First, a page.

The present findings, which appear in the December 9th issue of the Lancet, are consistent with what has been seen in other studies.
The study involved 160,921 young women who were randomized to undergo annual mammographic screening starting at age 40 or 50. The trial was conducted at 23 National Health Service breast-screening units in England, Wales, and Scotland.
After a mean follow-up of 10.7 years, mammographic screening starting at age 40 rather than 50 was associated with a 17% reduction in breast cancer mortality, but this did not reach statistical significance, lead author Dr. Sue M. Moss, from the Institute of Cancer Research in Sutton, U.K., and colleagues note.
After adjusting for nonattendance at the first mammographic screening session, earlier screening appeared to cut breast cancer mortality by 24% but this too was not statistically significant.
"Future follow-up of this trial will provide more information about the full effect of screening in this age-group," Dr. Moss' team concludes. "There is a need for research to identify more accurately, perhaps by modelling, the benefit of commencing screening at different ages below 50 years."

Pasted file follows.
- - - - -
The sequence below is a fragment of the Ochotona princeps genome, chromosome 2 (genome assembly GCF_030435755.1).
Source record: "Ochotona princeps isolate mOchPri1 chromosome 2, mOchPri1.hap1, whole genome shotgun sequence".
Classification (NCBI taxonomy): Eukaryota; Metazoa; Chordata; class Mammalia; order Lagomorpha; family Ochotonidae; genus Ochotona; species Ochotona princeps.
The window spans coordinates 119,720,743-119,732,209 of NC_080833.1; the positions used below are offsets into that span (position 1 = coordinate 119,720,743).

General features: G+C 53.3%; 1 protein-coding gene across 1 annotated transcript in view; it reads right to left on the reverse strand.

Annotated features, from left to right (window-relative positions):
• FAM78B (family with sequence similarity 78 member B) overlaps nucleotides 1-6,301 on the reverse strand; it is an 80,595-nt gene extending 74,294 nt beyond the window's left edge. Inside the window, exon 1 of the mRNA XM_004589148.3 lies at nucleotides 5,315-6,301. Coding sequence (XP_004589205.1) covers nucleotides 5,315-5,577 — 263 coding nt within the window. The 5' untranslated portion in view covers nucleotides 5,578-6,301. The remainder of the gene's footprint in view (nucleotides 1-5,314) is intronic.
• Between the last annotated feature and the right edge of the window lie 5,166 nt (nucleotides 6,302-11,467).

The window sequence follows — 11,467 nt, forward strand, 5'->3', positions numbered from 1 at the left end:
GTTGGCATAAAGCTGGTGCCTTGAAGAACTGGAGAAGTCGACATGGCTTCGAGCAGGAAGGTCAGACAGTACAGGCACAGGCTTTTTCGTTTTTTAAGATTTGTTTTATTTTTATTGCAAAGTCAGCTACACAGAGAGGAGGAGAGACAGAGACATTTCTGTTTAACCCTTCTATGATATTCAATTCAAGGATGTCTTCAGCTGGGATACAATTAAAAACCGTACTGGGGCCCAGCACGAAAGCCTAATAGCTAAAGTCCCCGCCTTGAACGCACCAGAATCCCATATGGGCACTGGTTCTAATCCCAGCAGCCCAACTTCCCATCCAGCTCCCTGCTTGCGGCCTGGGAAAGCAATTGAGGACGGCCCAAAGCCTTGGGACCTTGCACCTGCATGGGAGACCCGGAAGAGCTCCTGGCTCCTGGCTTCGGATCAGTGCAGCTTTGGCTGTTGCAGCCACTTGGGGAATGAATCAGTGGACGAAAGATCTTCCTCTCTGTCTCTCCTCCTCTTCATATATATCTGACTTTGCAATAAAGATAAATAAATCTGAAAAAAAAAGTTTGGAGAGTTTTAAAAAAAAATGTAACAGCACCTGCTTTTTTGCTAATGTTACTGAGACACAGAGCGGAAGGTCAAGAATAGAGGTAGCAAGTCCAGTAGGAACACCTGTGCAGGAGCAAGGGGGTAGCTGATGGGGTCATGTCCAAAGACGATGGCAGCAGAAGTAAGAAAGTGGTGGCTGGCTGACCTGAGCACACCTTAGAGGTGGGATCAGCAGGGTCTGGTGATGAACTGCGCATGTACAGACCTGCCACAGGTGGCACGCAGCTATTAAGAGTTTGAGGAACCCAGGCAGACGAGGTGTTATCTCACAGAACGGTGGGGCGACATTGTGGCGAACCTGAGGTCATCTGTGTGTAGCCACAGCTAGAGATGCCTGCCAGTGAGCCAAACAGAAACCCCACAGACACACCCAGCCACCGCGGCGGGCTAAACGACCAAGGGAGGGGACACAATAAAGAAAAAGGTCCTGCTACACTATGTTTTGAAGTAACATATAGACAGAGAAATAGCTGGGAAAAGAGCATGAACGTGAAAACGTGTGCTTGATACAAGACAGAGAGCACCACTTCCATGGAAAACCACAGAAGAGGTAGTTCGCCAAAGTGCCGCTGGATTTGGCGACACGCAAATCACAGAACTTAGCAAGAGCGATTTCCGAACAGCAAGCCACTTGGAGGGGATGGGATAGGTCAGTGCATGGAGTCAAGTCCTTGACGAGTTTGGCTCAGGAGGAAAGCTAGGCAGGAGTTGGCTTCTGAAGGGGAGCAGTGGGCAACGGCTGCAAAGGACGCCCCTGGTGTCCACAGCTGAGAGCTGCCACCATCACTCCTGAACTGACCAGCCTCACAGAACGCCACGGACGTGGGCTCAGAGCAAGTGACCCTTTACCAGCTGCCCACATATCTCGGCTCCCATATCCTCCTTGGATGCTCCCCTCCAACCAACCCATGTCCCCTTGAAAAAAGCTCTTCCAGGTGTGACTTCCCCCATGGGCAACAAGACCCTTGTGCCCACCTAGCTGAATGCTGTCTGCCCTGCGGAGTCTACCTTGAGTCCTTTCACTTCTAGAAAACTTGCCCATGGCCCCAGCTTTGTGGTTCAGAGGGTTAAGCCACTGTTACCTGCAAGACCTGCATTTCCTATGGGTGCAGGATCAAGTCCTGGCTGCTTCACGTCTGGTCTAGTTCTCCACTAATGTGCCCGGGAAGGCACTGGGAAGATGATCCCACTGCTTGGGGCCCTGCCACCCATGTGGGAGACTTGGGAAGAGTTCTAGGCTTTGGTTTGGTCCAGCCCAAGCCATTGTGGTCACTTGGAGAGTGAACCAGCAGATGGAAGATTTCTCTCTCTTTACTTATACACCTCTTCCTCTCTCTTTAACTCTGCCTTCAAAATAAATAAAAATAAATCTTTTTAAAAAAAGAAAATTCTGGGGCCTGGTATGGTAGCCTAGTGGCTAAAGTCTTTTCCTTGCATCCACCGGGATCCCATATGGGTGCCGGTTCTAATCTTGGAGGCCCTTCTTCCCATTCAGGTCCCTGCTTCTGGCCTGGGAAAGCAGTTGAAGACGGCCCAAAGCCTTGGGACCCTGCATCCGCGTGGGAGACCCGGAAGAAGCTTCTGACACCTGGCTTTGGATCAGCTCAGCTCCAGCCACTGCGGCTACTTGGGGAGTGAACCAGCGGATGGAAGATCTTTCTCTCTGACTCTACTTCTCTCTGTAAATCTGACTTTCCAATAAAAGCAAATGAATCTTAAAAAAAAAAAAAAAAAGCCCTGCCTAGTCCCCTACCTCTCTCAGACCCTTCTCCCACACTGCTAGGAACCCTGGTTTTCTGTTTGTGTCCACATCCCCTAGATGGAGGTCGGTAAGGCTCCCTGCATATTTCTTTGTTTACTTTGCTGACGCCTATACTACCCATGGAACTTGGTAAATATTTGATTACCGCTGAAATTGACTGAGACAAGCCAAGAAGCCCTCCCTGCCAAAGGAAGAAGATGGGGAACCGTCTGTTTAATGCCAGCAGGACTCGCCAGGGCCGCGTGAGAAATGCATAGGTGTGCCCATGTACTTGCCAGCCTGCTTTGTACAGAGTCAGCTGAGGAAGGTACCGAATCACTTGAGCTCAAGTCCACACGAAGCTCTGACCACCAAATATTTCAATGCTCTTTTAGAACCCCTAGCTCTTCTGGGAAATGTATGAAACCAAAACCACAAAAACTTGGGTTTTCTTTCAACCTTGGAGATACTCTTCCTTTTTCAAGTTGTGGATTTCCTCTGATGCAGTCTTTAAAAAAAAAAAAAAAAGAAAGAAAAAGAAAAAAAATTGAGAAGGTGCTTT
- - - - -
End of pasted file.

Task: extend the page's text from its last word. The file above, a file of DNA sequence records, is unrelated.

In a related commentary, Dr. Benjamin Djulbegovic, from the University of South Florida in Tampa, and Dr. Gary H. Lyman, from the University of Rochester Medical Center in New York, comment that "although the best estimates of harms from screening mammography seem to be less than the benefits, they remain too uncertain to conclude with a high level of confidence that screening mammography (in young women) is associated with a net benefit."
Last Updated: 2006-12-07 18:30:14 -0400 (Reuters Health)
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